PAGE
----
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Singtel sells Australia cellphone towers to fund 5G expansion

Singapore telco to net $1.37bn from sale as it plans regional data center push

Singtel is looking to expand its data center business in Southeast Asia as the pandemic boosts demand for data-related services.   © Reuters

SINGAPORE -- Singapore Telecommunications is selling part of its overseas mobile network infrastructure to fund a rollout of 5G next-generation technology while the company also looks to expand its data center business in Southeast Asia.

The telco on Friday announced that it will sell a 70% stake in Australia Tower Network for A$1.9 billion ($1.37 billion), which includes the sale of 2,312 cellphone towers and rooftop sites.

The move is part of Singtel's plan to capitalize on the value of its regional infrastructure assets, including mobile towers, data centers, subsea cables and satellites, as it looks to meet soaring demand for data services accelerated by the COVID-19 pandemic.

"The capital released from the ATN divestment will be efficiently recycled and reinvested to drive growth," said Yuen Kuan Moon, Singtel's group chief executive, at an online press briefing on Friday. "We will actively review opportunities for unlocking capital from our extensive portfolio of infrastructure," he added.

AustralianSuper, Australia's largest superannuation fund, will take over the base station assets and manage the towers, with the transaction expected to be completed this month. Singtel will continue to hold a 30% stake in ATN.

Under the deal, Optus, Singtel's Australian subsidiary, will have continued access to the towers through a long-term lease agreement with ATN. Optus will also be the anchor tenant on 565 new towers to be built over the next three years, which will form a part of its 5G network.

"This ATN tower sale that we've conducted actually only represents 25% to 30% of the sites that Optus operates to deliver our mobile coverage," Optus CEO Kelly Bayer Rosmarin said at Friday's press briefing. "We have made sure to negotiate a long term 20-year lease with ATN that gives us very good commercial terms," she added.

Singtel also intends to build more data centers in member countries of the Association of Southeast Asian Nations as part of its efforts to expand in this segment.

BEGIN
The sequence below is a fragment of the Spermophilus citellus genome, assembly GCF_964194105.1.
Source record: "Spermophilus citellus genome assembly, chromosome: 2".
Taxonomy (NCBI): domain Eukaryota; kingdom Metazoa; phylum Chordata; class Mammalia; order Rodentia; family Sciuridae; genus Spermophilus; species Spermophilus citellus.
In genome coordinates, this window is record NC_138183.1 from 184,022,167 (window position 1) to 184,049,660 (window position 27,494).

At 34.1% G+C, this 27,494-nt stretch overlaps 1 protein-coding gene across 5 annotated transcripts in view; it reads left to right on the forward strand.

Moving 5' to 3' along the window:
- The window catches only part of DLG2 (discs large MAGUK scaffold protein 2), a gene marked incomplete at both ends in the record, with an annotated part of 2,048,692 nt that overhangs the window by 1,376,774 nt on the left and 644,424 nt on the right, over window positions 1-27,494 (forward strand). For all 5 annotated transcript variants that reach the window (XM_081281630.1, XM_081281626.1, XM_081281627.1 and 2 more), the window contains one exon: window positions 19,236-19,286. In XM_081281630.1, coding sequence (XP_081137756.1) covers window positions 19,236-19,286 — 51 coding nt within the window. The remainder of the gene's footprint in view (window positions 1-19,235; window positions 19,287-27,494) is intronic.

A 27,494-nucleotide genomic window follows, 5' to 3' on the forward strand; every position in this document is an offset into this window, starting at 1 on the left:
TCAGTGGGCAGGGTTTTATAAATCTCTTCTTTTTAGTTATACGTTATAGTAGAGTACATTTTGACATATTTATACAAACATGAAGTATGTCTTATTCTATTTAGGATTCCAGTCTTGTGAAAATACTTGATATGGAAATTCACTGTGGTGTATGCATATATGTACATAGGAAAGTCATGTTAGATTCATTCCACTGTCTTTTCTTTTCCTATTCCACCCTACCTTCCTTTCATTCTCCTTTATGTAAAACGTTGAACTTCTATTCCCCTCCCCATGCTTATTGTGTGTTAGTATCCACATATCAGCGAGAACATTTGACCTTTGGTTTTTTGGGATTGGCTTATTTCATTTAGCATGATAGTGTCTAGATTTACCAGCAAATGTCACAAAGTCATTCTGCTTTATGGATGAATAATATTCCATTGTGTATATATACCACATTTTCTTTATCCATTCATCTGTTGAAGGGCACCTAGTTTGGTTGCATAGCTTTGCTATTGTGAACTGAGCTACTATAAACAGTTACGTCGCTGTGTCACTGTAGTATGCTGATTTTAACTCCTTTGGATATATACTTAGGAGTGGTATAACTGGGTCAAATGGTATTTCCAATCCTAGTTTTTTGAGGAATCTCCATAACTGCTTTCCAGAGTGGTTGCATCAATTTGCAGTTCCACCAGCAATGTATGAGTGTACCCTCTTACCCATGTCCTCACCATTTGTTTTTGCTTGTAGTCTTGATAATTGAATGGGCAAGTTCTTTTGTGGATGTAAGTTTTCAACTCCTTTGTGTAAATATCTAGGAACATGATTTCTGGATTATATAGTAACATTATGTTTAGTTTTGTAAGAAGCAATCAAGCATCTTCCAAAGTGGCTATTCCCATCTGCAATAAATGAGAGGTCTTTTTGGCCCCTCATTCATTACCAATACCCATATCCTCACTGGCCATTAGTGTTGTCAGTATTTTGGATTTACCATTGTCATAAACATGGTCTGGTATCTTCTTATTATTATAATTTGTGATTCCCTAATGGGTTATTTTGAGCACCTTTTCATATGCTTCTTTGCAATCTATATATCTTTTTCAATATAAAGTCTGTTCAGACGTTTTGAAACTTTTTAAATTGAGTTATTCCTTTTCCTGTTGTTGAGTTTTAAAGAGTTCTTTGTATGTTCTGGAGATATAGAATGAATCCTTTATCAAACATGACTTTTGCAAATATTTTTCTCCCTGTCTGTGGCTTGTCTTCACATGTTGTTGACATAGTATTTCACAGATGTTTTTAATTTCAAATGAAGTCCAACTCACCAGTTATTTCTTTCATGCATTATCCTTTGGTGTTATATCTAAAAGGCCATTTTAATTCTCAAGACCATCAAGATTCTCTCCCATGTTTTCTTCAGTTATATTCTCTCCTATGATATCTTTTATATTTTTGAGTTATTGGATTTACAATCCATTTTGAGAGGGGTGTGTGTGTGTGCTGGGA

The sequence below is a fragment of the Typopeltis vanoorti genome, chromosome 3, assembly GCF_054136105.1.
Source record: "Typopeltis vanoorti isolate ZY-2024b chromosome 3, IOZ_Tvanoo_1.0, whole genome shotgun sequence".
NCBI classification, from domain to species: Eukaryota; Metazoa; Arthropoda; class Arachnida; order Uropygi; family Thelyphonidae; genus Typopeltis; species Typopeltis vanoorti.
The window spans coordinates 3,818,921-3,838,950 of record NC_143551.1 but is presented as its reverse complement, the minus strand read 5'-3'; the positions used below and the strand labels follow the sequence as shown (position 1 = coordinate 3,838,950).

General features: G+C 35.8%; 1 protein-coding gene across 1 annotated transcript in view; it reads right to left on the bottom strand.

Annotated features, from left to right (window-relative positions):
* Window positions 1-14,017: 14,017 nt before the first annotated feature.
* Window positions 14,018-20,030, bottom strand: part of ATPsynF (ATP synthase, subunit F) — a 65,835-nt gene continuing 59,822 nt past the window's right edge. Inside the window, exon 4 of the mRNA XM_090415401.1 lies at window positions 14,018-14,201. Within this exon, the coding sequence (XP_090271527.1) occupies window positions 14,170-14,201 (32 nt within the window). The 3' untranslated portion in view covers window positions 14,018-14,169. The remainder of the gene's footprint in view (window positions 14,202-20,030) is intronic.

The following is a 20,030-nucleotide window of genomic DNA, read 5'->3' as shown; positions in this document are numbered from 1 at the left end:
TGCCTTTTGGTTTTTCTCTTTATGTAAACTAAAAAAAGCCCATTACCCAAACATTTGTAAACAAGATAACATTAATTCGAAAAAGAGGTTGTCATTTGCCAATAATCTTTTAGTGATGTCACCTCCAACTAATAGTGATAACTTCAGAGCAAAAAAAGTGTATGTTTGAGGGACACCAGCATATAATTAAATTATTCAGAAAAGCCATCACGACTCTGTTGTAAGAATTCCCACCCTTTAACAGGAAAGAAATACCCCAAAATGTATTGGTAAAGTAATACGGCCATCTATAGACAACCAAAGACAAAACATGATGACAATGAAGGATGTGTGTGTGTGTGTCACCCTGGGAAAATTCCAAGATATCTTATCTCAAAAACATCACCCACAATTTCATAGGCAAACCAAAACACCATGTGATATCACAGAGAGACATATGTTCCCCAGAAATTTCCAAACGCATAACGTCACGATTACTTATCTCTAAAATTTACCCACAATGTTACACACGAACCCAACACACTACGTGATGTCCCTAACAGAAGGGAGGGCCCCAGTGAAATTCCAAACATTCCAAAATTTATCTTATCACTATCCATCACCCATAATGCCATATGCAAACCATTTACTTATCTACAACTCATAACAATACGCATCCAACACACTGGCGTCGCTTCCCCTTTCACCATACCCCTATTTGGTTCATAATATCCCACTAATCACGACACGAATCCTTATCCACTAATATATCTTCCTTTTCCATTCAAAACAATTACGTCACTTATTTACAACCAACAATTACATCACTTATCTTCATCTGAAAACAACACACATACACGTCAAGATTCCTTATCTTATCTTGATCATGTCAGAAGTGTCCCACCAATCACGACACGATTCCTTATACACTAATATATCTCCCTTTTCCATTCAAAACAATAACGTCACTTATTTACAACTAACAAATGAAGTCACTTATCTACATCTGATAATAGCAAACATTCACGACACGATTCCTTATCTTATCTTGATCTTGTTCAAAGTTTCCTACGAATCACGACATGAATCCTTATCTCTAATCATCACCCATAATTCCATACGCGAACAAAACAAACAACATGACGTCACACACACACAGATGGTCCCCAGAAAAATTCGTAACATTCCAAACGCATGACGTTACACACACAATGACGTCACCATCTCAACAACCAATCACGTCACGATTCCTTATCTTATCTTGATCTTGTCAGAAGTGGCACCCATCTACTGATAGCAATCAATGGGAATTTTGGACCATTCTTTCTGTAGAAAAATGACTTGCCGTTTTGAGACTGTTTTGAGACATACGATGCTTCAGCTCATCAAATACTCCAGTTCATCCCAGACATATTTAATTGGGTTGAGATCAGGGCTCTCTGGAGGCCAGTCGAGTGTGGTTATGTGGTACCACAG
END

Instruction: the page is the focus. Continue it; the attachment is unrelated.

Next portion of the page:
By market capitalization, the Singapore Exchange-listed company is the largest telecom operator in ASEAN's 10 member countries. Singtel plans to leverage its position to snag market share as the bloc gradually shifts to 5G, which promises data transfer speeds 10 times faster than existing 4G networks.

The telco intends to export 5G mobile tech throughout Southeast Asia through its regional associates. Singtel has stakes in ASEAN peers including Indonesia's Telkomsel, the Philippines' Globe Telecom and Thailand's Advanced Info Service.

The telco on Friday said it has formed a partnership with Thailand's Gulf Energy, a power and infrastructure company, to build and develop data centers across the kingdom.

"We believe that data centers will be crucial to support Thailand's growth in the digital economy," said Sarath Ratanavadi, CEO of Gulf Energy. "This collaboration signifies the beginning of a long-term partnership that will allow us to pursue more data center businesses in Asia in the future."

Singtel said it is also in advanced talks with partner Telkom to explore acquiring and building data center assets in Indonesia and elsewhere in the region. Singapore, Thailand and Indonesia jointly make up more than 70% of the data center market in ASEAN, the company said.

Singtel's strategy involved using its home base as a test-bed for technology before rolling out hardware and software to other markets in the region. It is already one of the largest data center operators in Singapore.

In a reset of its strategy it announced in July, the operator named investment in 5G and emerging technology as a key pillar to reinvigorate its core consumer and enterprise businesses.

While the coronavirus pandemic has accelerated the penetration of digital services in ASEAN, it has also closed borders as governments struggle to control the spread of the disease. This has hurt Singtel's ability to draw revenue from mobile roaming services used by travelers.

But signs are afoot that the outlook is brightening for Singtel. The telco booked a net profit of SG$445 million for the three months ended in June, reversing a net loss of SG$20 million for the same period a year ago as the business environment improved.

Singtel's data centers in Singapore serve customers from multinational companies to government agencies and cloud media streaming players, CEO Yuen told journalists on Friday.

The centers contribute revenue of over SG$250 million and generate earnings before interest, taxes, depreciation, and amortization of about SG$150 million, he said.

Given growing demand in this area, Singtel expects its portfolio in this area to grow to "well above" SG$5 billion dollars in assets under management in the next three to five years.

The company's model for regional expansion in this segment is to construct and operate its own centers, either independently or through joint ventures with local partners, much like its collaboration with Thailand's Gulf Energy.

"Demand driven by digitalization, accelerated by COVID-19 -- everyone is going to the cloud, doing more analytics and needing physical infrastructure," Yuen said. "Who can operate more efficiently, who can build faster, who can bring in more differentiated services will grab a larger share of the growth in the region."

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